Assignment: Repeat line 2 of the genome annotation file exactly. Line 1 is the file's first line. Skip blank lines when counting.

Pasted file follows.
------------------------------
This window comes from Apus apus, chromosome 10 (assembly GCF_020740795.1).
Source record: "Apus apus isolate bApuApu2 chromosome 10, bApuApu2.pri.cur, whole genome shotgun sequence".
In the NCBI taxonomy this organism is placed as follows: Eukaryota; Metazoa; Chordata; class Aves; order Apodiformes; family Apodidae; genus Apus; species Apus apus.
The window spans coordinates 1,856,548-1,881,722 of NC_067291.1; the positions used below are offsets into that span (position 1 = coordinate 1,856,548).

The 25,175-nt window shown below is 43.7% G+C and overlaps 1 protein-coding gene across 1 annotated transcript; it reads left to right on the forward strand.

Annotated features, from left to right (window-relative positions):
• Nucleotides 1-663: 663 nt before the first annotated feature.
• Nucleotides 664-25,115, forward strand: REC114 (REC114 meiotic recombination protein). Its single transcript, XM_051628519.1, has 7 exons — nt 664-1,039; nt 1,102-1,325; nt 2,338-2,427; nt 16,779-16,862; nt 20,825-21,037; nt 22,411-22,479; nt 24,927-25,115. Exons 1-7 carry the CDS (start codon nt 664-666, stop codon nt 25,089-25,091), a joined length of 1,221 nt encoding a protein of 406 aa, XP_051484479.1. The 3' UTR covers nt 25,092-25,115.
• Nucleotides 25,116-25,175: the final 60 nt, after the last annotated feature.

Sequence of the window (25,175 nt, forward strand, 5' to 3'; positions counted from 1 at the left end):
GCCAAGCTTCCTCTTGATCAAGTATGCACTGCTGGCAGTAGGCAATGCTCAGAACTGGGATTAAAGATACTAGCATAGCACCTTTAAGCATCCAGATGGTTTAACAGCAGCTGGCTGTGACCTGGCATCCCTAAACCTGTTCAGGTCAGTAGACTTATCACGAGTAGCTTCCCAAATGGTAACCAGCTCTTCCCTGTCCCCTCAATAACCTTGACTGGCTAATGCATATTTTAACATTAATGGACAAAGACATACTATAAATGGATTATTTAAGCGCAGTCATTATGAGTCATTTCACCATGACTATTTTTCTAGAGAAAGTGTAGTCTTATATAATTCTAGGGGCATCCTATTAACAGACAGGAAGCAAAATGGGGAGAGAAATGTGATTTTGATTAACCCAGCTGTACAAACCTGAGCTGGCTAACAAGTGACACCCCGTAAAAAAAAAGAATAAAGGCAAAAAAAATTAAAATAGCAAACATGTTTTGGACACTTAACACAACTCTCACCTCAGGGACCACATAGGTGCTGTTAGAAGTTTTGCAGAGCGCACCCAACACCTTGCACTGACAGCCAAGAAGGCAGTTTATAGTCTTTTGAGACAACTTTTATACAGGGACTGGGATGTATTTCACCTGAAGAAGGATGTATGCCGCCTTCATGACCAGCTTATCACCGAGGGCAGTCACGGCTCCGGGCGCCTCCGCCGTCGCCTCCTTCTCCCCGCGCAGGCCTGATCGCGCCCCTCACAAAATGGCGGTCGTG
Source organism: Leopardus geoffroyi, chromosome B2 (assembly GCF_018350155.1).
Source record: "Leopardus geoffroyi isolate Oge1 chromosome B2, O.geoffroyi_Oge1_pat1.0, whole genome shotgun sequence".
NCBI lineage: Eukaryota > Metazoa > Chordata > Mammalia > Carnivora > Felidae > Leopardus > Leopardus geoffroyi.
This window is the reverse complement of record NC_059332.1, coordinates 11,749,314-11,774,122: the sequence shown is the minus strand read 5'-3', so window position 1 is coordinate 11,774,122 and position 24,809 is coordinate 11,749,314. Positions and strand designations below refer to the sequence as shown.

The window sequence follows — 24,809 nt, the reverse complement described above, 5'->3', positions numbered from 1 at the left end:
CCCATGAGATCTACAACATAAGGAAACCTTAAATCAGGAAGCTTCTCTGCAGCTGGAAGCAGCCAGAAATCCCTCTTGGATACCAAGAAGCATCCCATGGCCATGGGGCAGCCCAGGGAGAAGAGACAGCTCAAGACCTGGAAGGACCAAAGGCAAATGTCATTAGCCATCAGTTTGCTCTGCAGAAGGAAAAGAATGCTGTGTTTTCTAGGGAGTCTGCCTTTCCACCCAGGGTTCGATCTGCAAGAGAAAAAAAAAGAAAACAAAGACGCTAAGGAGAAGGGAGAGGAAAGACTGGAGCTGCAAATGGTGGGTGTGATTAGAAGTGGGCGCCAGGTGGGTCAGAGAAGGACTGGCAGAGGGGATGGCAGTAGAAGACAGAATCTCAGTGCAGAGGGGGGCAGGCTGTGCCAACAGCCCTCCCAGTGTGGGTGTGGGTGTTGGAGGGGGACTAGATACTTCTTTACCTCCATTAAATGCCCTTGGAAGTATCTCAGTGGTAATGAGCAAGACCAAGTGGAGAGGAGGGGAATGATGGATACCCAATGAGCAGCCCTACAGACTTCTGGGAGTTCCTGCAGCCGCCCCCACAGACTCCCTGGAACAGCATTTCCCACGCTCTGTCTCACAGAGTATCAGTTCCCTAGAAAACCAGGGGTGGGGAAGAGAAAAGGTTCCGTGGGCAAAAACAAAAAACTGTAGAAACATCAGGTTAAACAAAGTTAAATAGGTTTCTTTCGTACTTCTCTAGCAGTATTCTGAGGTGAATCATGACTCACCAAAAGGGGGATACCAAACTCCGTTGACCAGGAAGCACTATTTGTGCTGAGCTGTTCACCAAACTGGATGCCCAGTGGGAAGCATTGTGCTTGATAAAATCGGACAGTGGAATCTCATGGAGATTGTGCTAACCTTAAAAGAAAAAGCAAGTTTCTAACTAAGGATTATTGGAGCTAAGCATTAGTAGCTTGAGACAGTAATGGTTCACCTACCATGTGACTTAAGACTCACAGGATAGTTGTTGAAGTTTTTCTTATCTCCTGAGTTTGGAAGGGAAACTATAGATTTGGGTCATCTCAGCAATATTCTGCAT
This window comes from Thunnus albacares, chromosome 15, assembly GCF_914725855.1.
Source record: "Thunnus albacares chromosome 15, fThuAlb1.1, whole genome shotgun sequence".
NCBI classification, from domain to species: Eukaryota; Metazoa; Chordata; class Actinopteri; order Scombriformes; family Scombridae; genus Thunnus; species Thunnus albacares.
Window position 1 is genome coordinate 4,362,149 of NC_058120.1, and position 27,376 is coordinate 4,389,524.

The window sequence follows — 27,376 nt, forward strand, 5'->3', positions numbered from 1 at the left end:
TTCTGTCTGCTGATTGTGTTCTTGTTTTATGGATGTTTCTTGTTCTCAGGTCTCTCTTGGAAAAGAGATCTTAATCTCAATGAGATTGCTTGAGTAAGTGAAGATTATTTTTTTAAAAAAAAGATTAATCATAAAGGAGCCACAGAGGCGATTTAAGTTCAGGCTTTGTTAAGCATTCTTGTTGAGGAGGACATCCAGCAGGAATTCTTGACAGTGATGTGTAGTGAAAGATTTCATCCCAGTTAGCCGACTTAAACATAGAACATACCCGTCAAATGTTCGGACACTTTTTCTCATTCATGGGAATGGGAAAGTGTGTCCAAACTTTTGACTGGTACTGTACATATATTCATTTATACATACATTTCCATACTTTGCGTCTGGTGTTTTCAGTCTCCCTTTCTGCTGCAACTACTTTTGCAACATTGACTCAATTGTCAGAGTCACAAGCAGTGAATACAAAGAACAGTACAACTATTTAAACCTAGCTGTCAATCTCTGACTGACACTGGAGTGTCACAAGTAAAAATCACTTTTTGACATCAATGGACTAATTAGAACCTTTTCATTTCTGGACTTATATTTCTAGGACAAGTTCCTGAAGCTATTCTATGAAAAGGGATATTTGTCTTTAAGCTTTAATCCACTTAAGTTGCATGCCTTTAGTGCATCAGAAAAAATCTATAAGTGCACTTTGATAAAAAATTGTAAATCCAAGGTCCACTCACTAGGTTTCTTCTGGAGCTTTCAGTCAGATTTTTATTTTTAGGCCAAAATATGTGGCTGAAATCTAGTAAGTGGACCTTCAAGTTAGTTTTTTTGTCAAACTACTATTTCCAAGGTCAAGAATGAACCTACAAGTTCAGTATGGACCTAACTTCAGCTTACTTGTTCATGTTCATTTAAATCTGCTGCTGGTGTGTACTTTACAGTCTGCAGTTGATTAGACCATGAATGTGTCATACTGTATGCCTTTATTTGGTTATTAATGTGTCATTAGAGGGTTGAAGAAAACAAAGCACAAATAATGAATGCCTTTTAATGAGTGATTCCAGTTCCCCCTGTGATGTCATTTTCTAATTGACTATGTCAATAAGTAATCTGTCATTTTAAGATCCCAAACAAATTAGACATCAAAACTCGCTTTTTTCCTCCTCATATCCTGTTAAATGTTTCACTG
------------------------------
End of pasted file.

Source record: "Apus apus isolate bApuApu2 chromosome 10, bApuApu2.pri.cur, whole genome shotgun sequence".